PAGA “authorizes an employee to bring an action for civil penalties on behalf of the state against his or her employer for Labor Code violations committed against the employee and fellow employees, with most of the proceeds of that litigation going to the state.” (Iskanian, supra, 59 Cal.4th at p. 360.) Before PAGA was enacted, only the state could sue employers for civil penalties under the Labor Code. (Kim, supra, 9 Cal.5th at p. 80.) “A PAGA claim is legally and conceptually different from an employee’s own suit for damages and statutory penalties. An employee suing under PAGA ‘does so as the proxy or agent of the state’s labor law enforcement agencies.’ Every PAGA claim is ‘a dispute between an employer and the state.’ Moreover, the civil penalties a PAGA plaintiff may recover on the state’s behalf are distinct from the statutory damages or penalties that may be available to employees suing for individual violations. Relief under PAGA is designed primarily to benefit the general public, not the party bringing the action. ‘A PAGA representative action is therefore a type of qui tam action,’ conforming to all ‘traditional criteria, except that a portion of the penalty goes not only to the citizen bringing the suit but to all employees affected by the Labor Code violation.’ The ‘government entity on whose behalf the plaintiff files suit is always the real party in interest.’ ” (Ibid., internal citations omitted.)

In Iskanian, our Supreme Court examined an arbitration agreement that, like Chico’s ADR Policy, contained a waiver of representative actions, including PAGA claims. (Iskanian, supra, 59 Cal.4th at p. 377.) Iskanian held “an employee’s right to bring a PAGA action is unwaivable” and that such a rule was not preempted by the FAA to the extent the rule barred “predispute waiver[s] of an employee’s right to bring an action that can only be brought by the state or its representatives.” (Id. at pp. 383, 388.) The court reasoned, “the rule against PAGA waivers does not frustrate the FAA’s objectives because . . . the FAA aims to ensure an efficient forum for the resolution of private disputes, whereas a PAGA action is a dispute between an employer and the state [Labor and Workforce Development] Agency.” (Iskanian, supra, 59 Cal.4th at p. 384.)

The Ninth Circuit is in accord: “[T]he Iskanian rule does not stand as an obstacle to the accomplishment of the FAA’s objectives, and [Iskanian] is not preempted.” (Sakkab v. Luxottica Retail N. Am., Inc. (9th Cir. 2015) 803 F.3d 425, 427 (Sakkab).)[4]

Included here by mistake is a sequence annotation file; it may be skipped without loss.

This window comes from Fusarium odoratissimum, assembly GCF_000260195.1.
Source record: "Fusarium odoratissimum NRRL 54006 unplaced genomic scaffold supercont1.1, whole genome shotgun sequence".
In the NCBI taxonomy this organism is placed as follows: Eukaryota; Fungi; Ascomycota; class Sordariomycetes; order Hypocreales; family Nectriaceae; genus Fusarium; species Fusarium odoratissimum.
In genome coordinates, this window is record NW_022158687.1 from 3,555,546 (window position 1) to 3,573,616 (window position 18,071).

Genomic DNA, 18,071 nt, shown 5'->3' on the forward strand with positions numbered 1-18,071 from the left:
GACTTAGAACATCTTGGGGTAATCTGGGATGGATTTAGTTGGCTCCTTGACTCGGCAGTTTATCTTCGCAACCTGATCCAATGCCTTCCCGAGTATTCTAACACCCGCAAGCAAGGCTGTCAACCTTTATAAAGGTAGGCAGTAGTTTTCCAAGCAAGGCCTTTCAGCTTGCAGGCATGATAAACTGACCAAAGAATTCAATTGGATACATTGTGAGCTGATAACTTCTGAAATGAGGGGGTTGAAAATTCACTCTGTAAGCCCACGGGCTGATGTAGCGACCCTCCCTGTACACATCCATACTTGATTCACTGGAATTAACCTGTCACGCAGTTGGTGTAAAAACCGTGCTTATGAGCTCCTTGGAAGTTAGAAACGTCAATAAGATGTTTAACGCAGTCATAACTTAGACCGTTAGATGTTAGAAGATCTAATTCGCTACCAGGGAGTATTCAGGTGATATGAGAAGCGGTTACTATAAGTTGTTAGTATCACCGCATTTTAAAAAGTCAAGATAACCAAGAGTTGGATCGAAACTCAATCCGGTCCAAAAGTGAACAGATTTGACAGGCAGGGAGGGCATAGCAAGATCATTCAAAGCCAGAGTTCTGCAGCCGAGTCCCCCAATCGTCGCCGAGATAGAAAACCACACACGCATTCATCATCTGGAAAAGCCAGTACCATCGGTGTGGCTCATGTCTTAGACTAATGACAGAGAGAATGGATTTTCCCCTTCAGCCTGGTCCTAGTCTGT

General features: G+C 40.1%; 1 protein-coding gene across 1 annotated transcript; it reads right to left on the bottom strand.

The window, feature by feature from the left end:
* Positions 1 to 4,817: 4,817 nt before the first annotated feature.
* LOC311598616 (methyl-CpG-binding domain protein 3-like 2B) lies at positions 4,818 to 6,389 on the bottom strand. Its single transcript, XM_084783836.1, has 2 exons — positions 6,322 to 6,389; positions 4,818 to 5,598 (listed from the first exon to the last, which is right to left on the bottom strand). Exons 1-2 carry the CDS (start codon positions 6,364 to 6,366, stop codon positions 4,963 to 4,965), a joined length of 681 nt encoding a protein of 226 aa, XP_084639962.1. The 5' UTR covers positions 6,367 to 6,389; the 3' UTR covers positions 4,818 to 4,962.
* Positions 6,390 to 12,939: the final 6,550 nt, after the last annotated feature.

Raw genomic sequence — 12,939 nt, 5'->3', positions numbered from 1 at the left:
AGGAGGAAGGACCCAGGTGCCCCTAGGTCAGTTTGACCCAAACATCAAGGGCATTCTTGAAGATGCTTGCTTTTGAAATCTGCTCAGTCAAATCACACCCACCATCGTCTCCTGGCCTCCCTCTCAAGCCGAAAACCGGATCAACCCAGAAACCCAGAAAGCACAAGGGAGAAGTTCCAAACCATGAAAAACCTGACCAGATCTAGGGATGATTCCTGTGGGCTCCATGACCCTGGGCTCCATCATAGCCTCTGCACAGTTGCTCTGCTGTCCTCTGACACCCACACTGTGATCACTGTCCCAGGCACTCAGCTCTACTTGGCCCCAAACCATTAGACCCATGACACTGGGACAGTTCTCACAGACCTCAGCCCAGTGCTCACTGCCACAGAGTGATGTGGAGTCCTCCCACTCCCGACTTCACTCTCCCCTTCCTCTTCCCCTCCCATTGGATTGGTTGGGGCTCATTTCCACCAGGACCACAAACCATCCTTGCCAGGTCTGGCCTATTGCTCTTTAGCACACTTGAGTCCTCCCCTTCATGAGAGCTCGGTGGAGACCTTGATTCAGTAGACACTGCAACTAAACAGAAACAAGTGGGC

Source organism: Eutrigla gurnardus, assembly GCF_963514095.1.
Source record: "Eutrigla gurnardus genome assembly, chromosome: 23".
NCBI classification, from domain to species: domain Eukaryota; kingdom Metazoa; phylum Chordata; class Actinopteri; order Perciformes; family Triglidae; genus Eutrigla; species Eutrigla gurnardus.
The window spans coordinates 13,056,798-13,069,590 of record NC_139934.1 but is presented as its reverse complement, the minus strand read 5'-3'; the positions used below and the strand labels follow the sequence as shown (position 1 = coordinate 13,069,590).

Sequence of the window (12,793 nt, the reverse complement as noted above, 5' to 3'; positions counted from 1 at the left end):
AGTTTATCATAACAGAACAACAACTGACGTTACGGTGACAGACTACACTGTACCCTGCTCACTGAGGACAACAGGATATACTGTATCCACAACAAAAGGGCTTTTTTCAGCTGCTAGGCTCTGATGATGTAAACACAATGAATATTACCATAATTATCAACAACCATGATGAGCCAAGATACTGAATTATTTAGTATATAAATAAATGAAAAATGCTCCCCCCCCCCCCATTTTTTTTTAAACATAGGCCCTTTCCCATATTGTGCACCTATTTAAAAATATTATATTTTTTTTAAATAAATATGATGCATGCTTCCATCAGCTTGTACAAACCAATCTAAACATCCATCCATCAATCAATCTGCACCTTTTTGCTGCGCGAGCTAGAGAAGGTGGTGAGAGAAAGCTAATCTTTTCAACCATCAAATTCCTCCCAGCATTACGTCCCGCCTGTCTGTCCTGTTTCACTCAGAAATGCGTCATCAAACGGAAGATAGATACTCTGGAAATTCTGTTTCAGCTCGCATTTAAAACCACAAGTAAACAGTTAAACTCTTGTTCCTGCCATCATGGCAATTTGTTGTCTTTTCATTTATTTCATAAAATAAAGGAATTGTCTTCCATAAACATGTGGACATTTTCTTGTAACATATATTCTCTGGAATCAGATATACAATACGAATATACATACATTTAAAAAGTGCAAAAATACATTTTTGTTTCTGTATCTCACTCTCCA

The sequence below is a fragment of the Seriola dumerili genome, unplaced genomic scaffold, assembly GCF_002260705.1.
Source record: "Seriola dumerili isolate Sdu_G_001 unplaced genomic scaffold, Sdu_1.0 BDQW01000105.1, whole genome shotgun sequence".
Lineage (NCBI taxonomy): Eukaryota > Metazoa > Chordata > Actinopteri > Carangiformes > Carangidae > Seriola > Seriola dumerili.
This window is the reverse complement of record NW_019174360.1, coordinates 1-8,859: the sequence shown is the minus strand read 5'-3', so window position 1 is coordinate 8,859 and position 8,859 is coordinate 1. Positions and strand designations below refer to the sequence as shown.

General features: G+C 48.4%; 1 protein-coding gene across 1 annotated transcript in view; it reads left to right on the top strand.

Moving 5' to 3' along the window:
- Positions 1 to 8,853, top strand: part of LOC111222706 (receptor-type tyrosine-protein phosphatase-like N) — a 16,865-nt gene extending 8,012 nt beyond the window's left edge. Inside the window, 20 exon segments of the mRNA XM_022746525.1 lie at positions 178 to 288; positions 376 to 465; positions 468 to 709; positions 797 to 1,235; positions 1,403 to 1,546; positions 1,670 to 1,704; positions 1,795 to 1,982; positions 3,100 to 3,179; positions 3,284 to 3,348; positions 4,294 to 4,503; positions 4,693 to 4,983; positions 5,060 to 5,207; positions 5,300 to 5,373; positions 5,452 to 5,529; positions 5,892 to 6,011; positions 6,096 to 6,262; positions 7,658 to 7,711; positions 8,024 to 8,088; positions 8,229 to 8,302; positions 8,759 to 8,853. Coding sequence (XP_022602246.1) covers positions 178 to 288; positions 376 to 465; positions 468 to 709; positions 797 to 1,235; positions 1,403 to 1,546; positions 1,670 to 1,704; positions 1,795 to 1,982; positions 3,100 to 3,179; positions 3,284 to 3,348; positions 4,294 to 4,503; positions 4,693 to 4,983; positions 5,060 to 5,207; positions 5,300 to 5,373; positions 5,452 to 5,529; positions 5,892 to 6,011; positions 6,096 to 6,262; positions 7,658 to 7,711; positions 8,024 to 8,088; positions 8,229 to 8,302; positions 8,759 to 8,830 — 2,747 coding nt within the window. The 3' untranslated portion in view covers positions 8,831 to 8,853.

In Kindred Nursing and Epic Systems, issued three and four years, respectively, after Iskanian, the United States Supreme Court reaffirmed the broad reach of the FAA. In Kindred Nursing, the high court considered the Kentucky Supreme Court’s “clear-statement rule,” which held a power of attorney could not authorize a legal representative to enter into an arbitration agreement unless the representative had specific authority to “ ‘waive his principal’s constitutional right to access the courts and to trial by jury.’ ” (Kindred Nursing, supra, 137 S.Ct. at pp. 1425–1426.) Kindred Nursing held the clear-statement rule was “too tailor-made to arbitration agreements — subjecting them, by virtue of their defining trait, to uncommon barriers — to survive the FAA’s edict against singling out those contracts for disfavored treatment.” (Id. at p. 1427.)

Epic Systems held the FAA requires courts to enforce class or collective action waivers in employment agreements that mandate individualized arbitration. (Epic Systems, supra, 138 S.Ct. at p. 1619.) Following Epic Systems, California appellate courts uniformly concluded it did not overrule Iskanian. (See, e.g., Williams v. RGIS, LLC (2021) 70 Cal.App.5th 445, 451–454 (Williams); Herrera v. Doctors Medical Center of Modesto, Inc. (2021) 67 Cal.App.5th 538 (Herrera); Winns v. Postmates Inc. (2021) 66 Cal.App.5th 803, 812–813; Olson v. Lyft, Inc. (2020) 56 Cal.App.5th 862, 872; Collie v. The Icee Co. (2020) 52 Cal.App.5th 477 (Collie); Correia, supra, 32 Cal.App.5th at p. 620.)

  1. Iskanian Remains the Law

Recognizing that “overwhelming authorities” have concluded Epic Systems did not invalidate Iskanian, Chico relies on Kindred Nursing to do so. Kindred Nursing was published one year before Epic Systems but is not cited in any California published case involving PAGA claims. According to Chico, there is no distinction between the agent binding the principal to arbitration under a power of attorney in Kindred Nursing and an employee binding the State of California in a PAGA action. Combined with Epic Systems’s holding that the FAA requires courts to enforce arbitration agreements that waive class or collective actions in favor of individualized proceedings, Chico contends these cases require us to conclude the Iskanian rule is preempted by the FAA. We disagree. Chico asks us to resolve “the tension between Iskanian and the recent United States Supreme Court opinions” that Chico has cited. We frame the issue differently: does the reasoning of Kindred Nursing and Epic Systems undermine the force of our Supreme Court’s holding in Iskanian?[5]